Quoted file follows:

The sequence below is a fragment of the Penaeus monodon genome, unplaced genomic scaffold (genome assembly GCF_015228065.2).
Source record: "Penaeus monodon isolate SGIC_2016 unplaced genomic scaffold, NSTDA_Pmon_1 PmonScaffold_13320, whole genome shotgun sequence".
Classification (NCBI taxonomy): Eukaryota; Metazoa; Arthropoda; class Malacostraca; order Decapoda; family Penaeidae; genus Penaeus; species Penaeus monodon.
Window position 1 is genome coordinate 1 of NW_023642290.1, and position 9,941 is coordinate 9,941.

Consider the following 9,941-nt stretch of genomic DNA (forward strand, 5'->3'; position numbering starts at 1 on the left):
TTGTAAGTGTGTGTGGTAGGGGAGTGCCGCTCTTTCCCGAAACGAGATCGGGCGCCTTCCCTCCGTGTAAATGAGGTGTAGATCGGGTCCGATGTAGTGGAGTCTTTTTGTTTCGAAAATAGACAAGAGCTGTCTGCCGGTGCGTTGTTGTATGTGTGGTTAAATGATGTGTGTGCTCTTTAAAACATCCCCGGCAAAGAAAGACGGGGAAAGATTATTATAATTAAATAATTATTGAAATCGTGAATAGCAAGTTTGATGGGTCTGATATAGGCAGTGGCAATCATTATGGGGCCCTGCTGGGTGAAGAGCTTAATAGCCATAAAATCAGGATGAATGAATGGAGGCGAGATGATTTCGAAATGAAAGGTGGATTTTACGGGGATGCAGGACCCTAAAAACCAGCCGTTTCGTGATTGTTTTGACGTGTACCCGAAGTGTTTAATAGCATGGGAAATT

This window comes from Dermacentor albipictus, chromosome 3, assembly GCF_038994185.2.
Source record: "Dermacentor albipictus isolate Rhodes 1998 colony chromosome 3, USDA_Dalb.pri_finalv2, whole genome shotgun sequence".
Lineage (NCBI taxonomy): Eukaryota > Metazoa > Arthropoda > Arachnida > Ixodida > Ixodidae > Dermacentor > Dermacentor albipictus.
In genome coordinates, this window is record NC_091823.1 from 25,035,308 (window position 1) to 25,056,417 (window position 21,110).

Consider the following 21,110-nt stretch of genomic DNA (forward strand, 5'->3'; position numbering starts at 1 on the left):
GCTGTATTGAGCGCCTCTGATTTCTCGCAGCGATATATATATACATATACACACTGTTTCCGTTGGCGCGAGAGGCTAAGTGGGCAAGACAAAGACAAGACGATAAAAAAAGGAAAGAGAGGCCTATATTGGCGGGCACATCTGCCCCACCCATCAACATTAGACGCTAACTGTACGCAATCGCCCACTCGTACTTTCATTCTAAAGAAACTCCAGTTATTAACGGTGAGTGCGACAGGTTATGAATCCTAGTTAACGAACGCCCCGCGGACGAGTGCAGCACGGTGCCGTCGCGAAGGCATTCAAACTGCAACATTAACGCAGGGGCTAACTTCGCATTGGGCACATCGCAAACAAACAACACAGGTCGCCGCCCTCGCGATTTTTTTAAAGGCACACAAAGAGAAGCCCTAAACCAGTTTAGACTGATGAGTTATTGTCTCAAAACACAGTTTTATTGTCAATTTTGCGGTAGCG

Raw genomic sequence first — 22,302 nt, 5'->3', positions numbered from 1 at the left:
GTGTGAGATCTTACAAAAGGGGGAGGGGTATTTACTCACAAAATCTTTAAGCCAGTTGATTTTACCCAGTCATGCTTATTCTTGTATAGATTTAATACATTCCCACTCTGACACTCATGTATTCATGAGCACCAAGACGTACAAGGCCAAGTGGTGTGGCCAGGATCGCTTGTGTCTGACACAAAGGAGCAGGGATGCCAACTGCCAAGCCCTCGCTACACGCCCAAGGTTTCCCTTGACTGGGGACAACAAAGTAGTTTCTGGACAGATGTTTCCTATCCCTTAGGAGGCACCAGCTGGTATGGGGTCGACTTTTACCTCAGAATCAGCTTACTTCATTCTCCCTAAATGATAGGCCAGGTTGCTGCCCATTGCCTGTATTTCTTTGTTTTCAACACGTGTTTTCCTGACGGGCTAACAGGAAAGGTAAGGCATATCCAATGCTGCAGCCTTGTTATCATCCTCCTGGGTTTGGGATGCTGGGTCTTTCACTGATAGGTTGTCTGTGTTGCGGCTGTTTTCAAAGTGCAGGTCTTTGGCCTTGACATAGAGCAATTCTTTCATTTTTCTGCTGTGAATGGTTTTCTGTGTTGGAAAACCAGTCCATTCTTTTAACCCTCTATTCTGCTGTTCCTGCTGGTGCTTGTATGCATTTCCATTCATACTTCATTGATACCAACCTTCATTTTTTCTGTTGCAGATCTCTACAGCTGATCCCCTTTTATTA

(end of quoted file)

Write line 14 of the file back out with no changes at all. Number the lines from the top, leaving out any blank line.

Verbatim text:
GTGTGAGATCTTACAAAAGGGGGAGGGGTATTTACTCACAAAATCTTTAAGCCAGTTGATTTTACCCAGTCATGCTTATTCTTGTATAGATTTAATACATTCCCACTCTGACACTCATGTATTCATGAGCACCAAGACGTACAAGGCCAAGTGGTGTGGCCAGGATCGCTTGTGTCTGACACAAAGGAGCAGGGATGCCAACTGCCAAGCCCTCGCTACACGCCCAAGGTTTCCCTTGACTGGGGACAACAAAGTAGTTTCTGGACAGATGTTTCCTATCCCTTAGGAGGCACCAGCTGGTATGGGGTCGACTTTTACCTCAGAATCAGCTTACTTCATTCTCCCTAAATGATAGGCCAGGTTGCTGCCCATTGCCTGTATTTCTTTGTTTTCAACACGTGTTTTCCTGACGGGCTAACAGGAAAGGTAAGGCATATCCAATGCTGCAGCCTTGTTATCATCCTCCTGGGTTTGGGATGCTGGGTCTTTCACTGATAGGTTGTCTGTGTTGCGGCTGTTTTCAAAGTGCAGGTCTTTGGCCTTGACATAGAGCAATTCTTTCATTTTTCTGCTGTGAATGGTTTTCTGTGTTGGAAAACCAGTCCATTCTTTTAACCCTCTATTCTGCTGTTCCTGCTGGTGCTTGTATGCATTTCCATTCATACTTCATTGATACCAACCTTCATTTTTTCTGTTGCAGATCTCTACAGCTGATCCCCTTTTATTA